Earlier this month, Fashion Month kicked off in New York, where we got a little bit of everything from a staple of brands. There was Dracula-inspired romance at Rodarte, sexy diamantes at Area, and a new take on the bandage dress at Dion Lee; then there was floral everything at Collina Strada, sophisticated glamour at Proenza Schouler and a super cute nod to Madeline the school girl at Marc Jacobs, who always closes out the week. But if NYFW this year was cool, London Fashion Week was loud.
This season, our favourite UK brands channelled so many different references — from sustainability and global heritage at Burberry, to punky London energy at Richard Quinn; triangles at Christopher Kane and “nouveau chic” at JW Anderson, to ’80s silhouettes and pop cultural icons like Albert Einstein at Ashley Williams; a love letter to the Bright Young Things at Erdem, to Dilara Findikoglu’s signature avant-goth; Simone Rocha harnessed the Virgin Mary and at Fashion East, London’s youngest designers went full on — that honestly, the only thing we could connect between all the collections we liked was: they were dope AF.
That’s why, we’ve rounded up a few of our favourite moments (in no particular order), below:
Ever since taking over at Burberry, Ricardo Tisci has dedicated himself to reinventing the brand while also diving deeper into its original history. For FW20, that manifested in new and classic versions of the Burberry check and a collection that similarly married Tisci’s personal history with the brand’s, delivering a collection that was distinctly British, but with a nod to the rest of the globe.
With Brexit looming, there’s an anxiety permeating many young designer’s Fall collections; but not Richard Quinn. It was floral and pretty and punky and over-the-top, just the way we like it. Give me a floral and polka-dot poofy-sleeved mini with a latex face mask any day. Swoon.
Over the last few seasons, Christopher Kane has been inspired mostly by sex. For FW19, he celebrated kinks, emblazoning dresses and tees with different fetish genres like “rubberist” and “slosher.” More recently, he released his “More Joy” line which featured a vibrator. For FW 20, sex was still on the designer’s brain, but in a more subtle way. The result was lacey minis, big bows and whole lotta triangles, which, honestly, I never realised could look so good.
JW Anderson is the kind of designer that vacillates between doing very little with his looks and going all out. This collection was an exercise in the latter, with metallics, volume and luxe fabrics. But just when you think he might’ve gone too far, he shows something more subtle, like the blazer dress, black minis, knit coat dresses and a camel trench he presented this season. The difference is, his staples still have one detail that keeps them weird.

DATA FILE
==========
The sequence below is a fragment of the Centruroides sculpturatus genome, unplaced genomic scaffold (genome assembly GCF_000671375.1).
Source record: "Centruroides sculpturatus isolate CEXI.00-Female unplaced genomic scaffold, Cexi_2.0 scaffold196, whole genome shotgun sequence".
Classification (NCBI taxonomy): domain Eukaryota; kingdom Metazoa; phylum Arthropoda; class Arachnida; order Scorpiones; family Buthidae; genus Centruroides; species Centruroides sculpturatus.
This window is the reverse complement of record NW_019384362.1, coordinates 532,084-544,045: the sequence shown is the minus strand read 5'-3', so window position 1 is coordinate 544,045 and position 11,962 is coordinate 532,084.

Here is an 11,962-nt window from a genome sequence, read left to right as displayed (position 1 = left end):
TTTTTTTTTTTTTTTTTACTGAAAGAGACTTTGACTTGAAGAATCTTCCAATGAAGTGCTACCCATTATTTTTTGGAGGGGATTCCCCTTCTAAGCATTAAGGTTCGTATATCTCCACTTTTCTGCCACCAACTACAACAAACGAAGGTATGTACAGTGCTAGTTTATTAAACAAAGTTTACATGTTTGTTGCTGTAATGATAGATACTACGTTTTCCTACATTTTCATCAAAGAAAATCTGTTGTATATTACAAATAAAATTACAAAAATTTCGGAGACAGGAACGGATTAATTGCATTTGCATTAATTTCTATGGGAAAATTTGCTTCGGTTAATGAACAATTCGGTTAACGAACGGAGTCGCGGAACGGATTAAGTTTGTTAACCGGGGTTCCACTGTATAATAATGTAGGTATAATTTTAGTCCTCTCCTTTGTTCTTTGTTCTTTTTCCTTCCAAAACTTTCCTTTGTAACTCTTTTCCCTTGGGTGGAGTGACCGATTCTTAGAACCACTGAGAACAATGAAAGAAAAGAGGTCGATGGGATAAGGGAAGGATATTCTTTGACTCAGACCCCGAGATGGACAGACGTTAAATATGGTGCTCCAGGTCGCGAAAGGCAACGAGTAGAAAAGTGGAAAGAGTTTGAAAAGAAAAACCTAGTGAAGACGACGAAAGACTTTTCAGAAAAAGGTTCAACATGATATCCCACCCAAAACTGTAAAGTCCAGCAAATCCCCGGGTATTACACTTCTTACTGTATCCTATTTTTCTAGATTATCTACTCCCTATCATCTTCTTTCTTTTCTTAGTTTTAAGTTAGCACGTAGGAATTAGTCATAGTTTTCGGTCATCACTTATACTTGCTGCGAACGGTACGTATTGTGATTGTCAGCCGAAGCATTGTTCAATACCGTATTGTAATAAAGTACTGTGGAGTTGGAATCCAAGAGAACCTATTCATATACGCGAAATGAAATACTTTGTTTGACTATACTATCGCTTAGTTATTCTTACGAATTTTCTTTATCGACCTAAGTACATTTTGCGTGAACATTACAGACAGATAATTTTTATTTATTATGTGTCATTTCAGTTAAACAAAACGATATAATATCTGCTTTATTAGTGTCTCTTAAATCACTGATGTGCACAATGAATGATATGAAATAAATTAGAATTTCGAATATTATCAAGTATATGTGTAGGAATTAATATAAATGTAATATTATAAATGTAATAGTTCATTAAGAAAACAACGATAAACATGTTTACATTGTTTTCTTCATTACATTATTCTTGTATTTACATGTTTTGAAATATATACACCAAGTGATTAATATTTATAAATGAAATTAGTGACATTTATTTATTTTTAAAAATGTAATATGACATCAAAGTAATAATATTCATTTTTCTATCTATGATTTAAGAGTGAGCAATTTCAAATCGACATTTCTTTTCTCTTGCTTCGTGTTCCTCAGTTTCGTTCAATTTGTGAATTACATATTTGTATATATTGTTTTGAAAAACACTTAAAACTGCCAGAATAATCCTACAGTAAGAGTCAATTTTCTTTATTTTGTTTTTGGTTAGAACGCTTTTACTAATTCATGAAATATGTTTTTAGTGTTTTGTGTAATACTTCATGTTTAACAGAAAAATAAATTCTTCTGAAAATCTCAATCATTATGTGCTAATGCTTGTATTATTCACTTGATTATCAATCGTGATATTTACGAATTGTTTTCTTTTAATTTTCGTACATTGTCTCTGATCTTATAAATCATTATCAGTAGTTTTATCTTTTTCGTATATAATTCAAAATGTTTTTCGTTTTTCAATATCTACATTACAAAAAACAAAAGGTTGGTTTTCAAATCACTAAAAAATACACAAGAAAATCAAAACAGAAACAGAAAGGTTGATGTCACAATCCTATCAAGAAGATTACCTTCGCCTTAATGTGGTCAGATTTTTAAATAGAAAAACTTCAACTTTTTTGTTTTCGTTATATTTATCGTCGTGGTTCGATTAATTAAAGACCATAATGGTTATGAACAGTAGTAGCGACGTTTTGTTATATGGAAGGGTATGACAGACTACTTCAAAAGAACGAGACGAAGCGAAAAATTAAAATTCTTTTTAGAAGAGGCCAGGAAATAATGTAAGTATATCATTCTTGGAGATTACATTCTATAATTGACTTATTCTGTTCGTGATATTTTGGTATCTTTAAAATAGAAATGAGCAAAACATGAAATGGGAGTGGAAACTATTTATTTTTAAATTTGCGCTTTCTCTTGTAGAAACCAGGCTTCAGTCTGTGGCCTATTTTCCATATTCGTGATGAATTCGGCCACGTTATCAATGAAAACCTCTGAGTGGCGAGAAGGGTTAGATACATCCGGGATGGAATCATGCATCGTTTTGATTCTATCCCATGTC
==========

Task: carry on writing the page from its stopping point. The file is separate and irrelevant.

Without a doubt, every season, Williams delivers the best slogan shirts. This season, it was, “In dog years I’m dead,” paired with an airbrushed kitten skirt.
After a brief hiatus from the Fashion Week calendar, the designer returned with a collection that dove into all the weird pop culture stuff people seem to put on t-shirts: airbrushed dollar bills, Grateful Dead bears, pop culture icons and diamante “Angel” titles. But Williams has a way of doing it in a way that is totally self-aware. Her clothes have a sense of humour often lacking in the dry, over-serious, pretentious world of fashion. And who wouldn’t want Albert Einstein airbrushed on an oversized shirt?
Erdem showed one of our favourite collections this season. Inspired by Cecil Beaton’s Bright Young Things, the range was just… bright and young. There were florals, rich fabrics, more metallics — it was pretty but wild in a way that Erdem usually shies away from. Also, the first look down the runway was probably the best leather trench jacket (or maybe it was a dress?) I’ve ever seen. So, I’ll be saving up for the rest of the year.
Turkish-born London-based designer has built her career on a high fashion version of the mall goth aesthetic. So, naturally we’re into it. This season, she continued to elevate her brand, moving away from the cut-and-paste Marilyn Manson shirts she used to make (though we still love those) for a more refined version of her dark romantic ethos. Though I’m never quite sure if her collections are quite wearable, I like looking them, and frankly, that’s enough.
No question that Simone Rocha knows how to do pretty. This season, the designer channelled “procession, baptism; birth, life, and loss,” which, though it sounds pretty serious, was actually super refreshing. Using her signature tulle fabric, the designer actually brought in some prints, and briefly stepped out of her usually black, white and red palette. All I know is, I want to get married ASAP so I can wear one of her cream dresses.
Last but not least is Fashion East, one of the most anticipated shows each season, because its a showcase of all the new exciting talent. The incubator has spawned basically every London designer of note (including a few on this list), from Kim Jones to Gareth Pugh to JW Anderson. For FW 20, there were five designers: Gareth Wrighton, Saul Nash, Goom Heo, Nensi Dojaka and Ancuta Sarca. Wrighton and Dojaka were definitely the highlights. Dojaka’s looks were sheer and simple; Wrighton’s weren’t. The designer even debuted a dress made fully of used makeup wipes, one splattered with ketchup and mustard, and a crown made of Cheetos. It was dystopian and futuristic (and sustainable, I guess?) with a little bit of Courtney Love. Into it.
Images courtesy of the brands
Designer collages: Oyster